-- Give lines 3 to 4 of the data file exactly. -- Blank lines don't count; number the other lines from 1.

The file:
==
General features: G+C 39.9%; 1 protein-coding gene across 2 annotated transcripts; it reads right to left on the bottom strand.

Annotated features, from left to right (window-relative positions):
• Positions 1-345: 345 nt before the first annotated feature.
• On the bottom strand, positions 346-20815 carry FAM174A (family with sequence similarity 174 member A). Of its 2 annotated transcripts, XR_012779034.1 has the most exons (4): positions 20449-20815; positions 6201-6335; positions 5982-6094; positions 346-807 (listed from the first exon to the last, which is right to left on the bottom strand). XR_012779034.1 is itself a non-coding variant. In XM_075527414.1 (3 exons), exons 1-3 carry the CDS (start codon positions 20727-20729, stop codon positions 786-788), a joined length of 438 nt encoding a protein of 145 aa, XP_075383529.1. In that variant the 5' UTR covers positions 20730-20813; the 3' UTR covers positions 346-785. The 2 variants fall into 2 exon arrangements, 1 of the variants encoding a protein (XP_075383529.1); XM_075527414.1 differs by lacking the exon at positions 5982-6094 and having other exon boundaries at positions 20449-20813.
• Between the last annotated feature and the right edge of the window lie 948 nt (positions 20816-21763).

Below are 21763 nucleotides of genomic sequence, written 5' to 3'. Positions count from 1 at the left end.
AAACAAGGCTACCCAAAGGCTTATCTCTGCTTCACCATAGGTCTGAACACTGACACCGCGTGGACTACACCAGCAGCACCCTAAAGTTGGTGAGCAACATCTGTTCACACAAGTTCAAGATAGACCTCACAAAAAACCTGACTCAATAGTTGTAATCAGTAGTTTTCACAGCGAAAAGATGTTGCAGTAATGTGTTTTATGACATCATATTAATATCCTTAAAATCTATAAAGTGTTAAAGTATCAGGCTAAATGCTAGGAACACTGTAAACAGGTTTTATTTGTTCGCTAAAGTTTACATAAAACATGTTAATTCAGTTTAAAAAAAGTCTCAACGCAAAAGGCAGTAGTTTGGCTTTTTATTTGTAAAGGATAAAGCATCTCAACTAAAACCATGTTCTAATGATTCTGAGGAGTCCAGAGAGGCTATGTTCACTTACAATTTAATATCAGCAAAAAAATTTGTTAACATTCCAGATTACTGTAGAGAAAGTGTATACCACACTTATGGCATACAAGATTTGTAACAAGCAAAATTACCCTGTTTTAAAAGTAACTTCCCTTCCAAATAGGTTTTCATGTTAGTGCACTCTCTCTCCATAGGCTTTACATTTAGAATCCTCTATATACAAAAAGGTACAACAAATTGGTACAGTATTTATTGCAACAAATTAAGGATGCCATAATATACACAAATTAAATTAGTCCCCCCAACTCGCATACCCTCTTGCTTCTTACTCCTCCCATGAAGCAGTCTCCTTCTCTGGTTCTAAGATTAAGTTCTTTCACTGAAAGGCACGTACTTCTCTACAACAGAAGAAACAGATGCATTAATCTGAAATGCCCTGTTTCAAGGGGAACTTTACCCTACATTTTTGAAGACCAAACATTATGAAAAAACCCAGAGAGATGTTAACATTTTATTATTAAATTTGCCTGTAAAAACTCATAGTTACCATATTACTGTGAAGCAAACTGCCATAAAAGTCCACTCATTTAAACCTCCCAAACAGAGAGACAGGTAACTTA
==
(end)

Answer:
• Positions 1-345: 345 nt before the first annotated feature.
• On the bottom strand, positions 346-20815 carry FAM174A (family with sequence similarity 174 member A). Of its 2 annotated transcripts, XR_012779034.1 has the most exons (4): positions 20449-20815; positions 6201-6335; positions 5982-6094; positions 346-807 (listed from the first exon to the last, which is right to left on the bottom strand). XR_012779034.1 is itself a non-coding variant. In XM_075527414.1 (3 exons), exons 1-3 carry the CDS (start codon positions 20727-20729, stop codon positions 786-788), a joined length of 438 nt encoding a protein of 145 aa, XP_075383529.1. In that variant the 5' UTR covers positions 20730-20813; the 3' UTR covers positions 346-785. The 2 variants fall into 2 exon arrangements, 1 of the variants encoding a protein (XP_075383529.1); XM_075527414.1 differs by lacking the exon at positions 5982-6094 and having other exon boundaries at positions 20449-20813.